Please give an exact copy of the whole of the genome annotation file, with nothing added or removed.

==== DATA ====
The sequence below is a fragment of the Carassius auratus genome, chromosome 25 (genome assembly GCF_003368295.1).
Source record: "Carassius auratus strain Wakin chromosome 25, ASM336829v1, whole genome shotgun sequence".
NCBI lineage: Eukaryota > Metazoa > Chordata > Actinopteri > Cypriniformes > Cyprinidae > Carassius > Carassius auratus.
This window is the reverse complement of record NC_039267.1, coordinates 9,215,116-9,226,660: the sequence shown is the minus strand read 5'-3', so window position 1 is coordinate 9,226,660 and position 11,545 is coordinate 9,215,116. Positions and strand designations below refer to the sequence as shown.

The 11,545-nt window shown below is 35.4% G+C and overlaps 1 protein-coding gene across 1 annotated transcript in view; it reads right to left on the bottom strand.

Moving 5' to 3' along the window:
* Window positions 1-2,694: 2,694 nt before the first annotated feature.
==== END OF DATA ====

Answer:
The sequence below is a fragment of the Carassius auratus genome, chromosome 25 (genome assembly GCF_003368295.1).
Source record: "Carassius auratus strain Wakin chromosome 25, ASM336829v1, whole genome shotgun sequence".
NCBI lineage: Eukaryota > Metazoa > Chordata > Actinopteri > Cypriniformes > Cyprinidae > Carassius > Carassius auratus.
This window is the reverse complement of record NC_039267.1, coordinates 9,215,116-9,226,660: the sequence shown is the minus strand read 5'-3', so window position 1 is coordinate 9,226,660 and position 11,545 is coordinate 9,215,116. Positions and strand designations below refer to the sequence as shown.

The 11,545-nt window shown below is 35.4% G+C and overlaps 1 protein-coding gene across 1 annotated transcript in view; it reads right to left on the bottom strand.

Moving 5' to 3' along the window:
* Window positions 1-2,694: 2,694 nt before the first annotated feature.